This study is subject to several limitations worthy of consideration. Although the current EHR database has captured comprehensive information on diagnoses, administration of treatments and procedures during stroke occurrence, other information which could be critical for model performance including imaging of brain scans was not available. As with all studies based on real-world data, there is the potential for missing records. In addition, healthcare information in the database was not available until January 2007, which precluded the study from capturing information in patients who might have stroke-related diagnosis prior to the year 2007. As such, the first observed stroke occurrence in the data could be a mix of 1st and possibly later stroke diagnosis. Moreover, generalizability of the model to another database remains unclear, as the current model was trained and validated only within a single database. As such, future work is planned to validate the current model in a different EHR database.
Applying this machine learning method to assess patient’s stroke severity in real-world databases where NIHSS scores are not available enables large scale health-economics and long-term patient outcome studies to incorporate stroke severity. However, in any such endeavor, it would be important to ensure the removal of all features related to any outcomes being studied (and model performance reassessed after removal) to avoid artificially elevated associations. These enhanced studies can potentially accelerate the development of better clinical management and improve patient quality of care [3, 8]. This study represents a novel advanced analytics application to real-world data that could significantly impact drug development and patient outcomes.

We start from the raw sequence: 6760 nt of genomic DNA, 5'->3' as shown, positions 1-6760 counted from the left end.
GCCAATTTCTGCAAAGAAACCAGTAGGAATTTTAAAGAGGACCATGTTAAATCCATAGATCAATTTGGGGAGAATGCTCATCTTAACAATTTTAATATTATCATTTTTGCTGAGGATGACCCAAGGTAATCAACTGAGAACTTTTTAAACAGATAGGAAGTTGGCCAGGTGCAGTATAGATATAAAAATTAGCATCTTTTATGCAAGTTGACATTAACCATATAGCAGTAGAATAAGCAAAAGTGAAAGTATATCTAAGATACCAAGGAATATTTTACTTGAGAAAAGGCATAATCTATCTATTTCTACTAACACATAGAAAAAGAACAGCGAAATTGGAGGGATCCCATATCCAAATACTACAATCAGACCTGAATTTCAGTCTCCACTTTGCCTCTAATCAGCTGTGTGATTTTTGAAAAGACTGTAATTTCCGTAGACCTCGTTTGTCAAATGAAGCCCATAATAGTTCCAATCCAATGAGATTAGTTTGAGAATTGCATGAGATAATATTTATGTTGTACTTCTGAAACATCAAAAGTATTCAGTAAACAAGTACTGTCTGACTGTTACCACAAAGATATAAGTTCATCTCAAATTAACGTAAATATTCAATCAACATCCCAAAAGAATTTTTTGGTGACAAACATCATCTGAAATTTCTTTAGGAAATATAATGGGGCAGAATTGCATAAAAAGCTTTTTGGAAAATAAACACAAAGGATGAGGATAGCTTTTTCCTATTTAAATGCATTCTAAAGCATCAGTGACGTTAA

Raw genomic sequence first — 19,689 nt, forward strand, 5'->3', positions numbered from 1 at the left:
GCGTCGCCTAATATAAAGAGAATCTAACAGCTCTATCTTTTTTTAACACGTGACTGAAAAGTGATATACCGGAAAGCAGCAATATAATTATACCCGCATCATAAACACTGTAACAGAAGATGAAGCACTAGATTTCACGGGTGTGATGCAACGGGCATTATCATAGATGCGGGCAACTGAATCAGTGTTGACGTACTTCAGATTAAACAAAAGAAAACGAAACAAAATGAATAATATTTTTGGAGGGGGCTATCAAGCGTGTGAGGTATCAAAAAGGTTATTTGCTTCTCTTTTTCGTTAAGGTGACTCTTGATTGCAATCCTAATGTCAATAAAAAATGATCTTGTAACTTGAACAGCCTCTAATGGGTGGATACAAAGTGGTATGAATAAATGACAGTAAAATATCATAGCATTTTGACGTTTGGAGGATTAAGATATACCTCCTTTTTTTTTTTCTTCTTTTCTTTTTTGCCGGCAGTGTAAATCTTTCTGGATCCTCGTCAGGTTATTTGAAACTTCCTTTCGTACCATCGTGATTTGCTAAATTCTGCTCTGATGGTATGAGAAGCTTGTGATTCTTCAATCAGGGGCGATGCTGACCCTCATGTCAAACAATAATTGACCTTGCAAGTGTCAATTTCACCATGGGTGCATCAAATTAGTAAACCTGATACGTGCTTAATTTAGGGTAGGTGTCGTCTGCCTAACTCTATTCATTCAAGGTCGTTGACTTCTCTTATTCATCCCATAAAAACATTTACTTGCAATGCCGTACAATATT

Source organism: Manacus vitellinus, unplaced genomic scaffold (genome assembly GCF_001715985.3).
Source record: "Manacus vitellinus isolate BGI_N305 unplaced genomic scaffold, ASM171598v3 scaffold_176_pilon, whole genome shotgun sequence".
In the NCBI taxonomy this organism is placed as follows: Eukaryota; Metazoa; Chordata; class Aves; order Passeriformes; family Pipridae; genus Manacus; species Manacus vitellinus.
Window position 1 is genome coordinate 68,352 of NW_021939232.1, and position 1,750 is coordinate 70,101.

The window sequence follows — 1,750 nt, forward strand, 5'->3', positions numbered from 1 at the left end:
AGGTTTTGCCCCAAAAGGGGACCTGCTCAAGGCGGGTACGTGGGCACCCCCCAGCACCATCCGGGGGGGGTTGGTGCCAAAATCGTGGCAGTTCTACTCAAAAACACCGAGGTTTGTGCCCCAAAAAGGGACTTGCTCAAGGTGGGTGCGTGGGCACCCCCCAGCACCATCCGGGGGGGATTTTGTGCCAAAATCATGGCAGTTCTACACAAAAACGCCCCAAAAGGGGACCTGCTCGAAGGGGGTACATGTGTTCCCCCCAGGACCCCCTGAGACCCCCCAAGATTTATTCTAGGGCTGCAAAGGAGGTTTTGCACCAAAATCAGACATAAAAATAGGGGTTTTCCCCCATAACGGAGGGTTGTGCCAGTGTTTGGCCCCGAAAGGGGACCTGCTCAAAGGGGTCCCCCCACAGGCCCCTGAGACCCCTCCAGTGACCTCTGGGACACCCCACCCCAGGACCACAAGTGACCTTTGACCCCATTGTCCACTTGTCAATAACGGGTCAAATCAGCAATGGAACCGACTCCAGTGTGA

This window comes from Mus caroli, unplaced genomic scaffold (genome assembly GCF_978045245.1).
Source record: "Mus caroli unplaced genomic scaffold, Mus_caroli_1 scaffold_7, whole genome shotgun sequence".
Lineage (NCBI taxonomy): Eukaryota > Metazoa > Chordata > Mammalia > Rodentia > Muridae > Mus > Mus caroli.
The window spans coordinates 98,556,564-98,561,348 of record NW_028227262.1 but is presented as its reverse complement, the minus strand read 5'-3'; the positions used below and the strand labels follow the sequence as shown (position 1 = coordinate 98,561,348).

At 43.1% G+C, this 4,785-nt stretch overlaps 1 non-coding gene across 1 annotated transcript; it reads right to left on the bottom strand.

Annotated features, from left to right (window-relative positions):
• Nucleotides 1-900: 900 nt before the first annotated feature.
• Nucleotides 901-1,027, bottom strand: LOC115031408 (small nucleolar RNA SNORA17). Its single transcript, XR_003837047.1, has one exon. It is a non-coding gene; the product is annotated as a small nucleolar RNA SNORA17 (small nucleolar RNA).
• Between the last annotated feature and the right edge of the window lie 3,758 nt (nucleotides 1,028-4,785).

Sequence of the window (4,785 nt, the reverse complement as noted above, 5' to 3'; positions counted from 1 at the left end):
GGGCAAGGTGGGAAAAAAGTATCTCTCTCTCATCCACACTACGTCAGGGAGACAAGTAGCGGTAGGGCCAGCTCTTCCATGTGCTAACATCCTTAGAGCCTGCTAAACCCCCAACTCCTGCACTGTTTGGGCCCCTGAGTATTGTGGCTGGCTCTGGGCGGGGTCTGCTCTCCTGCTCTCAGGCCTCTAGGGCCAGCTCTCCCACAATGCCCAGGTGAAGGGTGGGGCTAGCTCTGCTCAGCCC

Health Insurance Portability and Accountability Act